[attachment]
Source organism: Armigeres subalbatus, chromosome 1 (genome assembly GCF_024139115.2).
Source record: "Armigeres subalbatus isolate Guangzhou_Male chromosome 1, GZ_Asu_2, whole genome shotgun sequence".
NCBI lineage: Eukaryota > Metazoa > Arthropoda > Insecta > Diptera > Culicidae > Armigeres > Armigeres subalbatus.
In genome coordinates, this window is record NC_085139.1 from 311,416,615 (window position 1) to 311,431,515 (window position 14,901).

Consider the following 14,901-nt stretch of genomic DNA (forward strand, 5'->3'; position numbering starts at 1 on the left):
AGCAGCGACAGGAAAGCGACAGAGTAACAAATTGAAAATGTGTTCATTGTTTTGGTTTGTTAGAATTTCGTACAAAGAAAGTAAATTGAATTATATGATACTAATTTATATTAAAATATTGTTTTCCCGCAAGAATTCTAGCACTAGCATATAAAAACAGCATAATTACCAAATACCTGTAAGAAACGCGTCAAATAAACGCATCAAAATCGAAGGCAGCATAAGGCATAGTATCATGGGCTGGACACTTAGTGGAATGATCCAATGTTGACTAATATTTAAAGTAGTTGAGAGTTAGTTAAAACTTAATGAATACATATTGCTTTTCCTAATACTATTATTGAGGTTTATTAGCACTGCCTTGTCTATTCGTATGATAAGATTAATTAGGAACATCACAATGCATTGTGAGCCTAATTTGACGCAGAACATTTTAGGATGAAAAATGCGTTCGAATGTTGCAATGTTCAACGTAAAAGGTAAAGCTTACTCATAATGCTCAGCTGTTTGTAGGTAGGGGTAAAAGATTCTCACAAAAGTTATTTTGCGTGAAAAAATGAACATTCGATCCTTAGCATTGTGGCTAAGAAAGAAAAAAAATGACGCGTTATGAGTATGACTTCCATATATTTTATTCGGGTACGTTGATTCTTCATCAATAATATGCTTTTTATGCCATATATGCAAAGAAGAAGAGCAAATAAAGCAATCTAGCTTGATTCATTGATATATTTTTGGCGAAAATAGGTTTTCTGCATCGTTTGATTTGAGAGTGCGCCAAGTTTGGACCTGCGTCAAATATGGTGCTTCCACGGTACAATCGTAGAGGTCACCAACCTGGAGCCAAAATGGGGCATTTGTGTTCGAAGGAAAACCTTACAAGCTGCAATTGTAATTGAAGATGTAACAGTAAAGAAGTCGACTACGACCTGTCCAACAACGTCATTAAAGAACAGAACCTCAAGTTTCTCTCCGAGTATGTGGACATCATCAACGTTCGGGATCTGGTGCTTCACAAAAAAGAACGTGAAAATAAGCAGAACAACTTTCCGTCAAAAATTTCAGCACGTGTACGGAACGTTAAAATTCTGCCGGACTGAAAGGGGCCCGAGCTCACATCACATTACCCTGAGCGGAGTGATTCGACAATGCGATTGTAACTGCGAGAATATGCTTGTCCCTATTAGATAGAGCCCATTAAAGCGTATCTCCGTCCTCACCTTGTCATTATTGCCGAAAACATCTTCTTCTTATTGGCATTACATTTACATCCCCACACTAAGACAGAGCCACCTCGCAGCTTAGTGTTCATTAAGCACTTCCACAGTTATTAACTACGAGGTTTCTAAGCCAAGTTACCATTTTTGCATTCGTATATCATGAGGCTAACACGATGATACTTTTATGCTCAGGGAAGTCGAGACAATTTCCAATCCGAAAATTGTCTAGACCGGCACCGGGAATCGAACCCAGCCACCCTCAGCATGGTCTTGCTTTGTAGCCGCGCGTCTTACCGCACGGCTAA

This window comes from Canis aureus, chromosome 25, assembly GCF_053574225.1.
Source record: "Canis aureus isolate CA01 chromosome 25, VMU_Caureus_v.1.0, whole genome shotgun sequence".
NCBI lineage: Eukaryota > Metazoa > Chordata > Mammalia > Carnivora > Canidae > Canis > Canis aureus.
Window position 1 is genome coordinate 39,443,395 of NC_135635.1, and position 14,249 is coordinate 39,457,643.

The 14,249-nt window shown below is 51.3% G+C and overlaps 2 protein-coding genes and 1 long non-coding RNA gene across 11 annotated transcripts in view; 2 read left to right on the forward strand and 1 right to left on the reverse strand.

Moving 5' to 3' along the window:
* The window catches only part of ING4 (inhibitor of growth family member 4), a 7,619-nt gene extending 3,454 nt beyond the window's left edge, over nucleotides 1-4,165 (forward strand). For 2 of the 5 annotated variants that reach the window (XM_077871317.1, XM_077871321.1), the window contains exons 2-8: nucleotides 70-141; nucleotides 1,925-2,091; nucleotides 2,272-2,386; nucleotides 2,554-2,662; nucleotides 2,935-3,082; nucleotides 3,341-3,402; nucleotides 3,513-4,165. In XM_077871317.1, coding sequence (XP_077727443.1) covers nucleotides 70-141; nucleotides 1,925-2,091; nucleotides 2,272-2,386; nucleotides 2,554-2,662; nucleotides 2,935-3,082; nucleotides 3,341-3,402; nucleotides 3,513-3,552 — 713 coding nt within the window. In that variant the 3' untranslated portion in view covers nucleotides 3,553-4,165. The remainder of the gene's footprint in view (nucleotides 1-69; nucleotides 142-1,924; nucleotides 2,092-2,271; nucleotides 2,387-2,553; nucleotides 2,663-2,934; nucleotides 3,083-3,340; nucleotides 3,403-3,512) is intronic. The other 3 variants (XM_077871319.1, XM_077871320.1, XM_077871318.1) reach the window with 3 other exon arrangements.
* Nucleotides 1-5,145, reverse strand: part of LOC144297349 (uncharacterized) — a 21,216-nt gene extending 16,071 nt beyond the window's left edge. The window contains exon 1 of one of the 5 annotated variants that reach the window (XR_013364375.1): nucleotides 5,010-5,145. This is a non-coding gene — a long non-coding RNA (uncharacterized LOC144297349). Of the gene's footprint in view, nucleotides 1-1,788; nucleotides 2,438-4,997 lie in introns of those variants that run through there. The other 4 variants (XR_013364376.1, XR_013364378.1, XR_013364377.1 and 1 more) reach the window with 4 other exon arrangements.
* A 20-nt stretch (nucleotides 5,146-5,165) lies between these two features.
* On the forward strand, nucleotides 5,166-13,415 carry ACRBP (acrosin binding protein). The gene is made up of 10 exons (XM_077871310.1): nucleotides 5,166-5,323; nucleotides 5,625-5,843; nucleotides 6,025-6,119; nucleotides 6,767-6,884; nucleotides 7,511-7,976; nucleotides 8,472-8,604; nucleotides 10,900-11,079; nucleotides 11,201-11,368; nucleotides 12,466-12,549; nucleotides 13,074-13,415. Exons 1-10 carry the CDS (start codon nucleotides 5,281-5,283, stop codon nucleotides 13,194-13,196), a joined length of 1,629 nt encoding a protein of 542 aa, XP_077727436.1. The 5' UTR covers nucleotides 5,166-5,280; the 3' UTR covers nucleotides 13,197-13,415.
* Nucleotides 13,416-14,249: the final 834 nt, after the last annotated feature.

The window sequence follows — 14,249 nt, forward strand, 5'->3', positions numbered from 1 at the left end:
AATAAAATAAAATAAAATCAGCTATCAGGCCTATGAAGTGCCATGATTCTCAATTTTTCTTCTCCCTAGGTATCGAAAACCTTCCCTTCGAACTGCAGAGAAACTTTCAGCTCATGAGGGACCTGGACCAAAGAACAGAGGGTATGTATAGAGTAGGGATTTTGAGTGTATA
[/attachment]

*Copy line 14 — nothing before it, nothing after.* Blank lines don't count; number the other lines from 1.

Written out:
* Nucleotides 1-5,145, reverse strand: part of LOC144297349 (uncharacterized) — a 21,216-nt gene extending 16,071 nt beyond the window's left edge. The window contains exon 1 of one of the 5 annotated variants that reach the window (XR_013364375.1): nucleotides 5,010-5,145. This is a non-coding gene — a long non-coding RNA (uncharacterized LOC144297349). Of the gene's footprint in view, nucleotides 1-1,788; nucleotides 2,438-4,997 lie in introns of those variants that run through there. The other 4 variants (XR_013364376.1, XR_013364378.1, XR_013364377.1 and 1 more) reach the window with 4 other exon arrangements.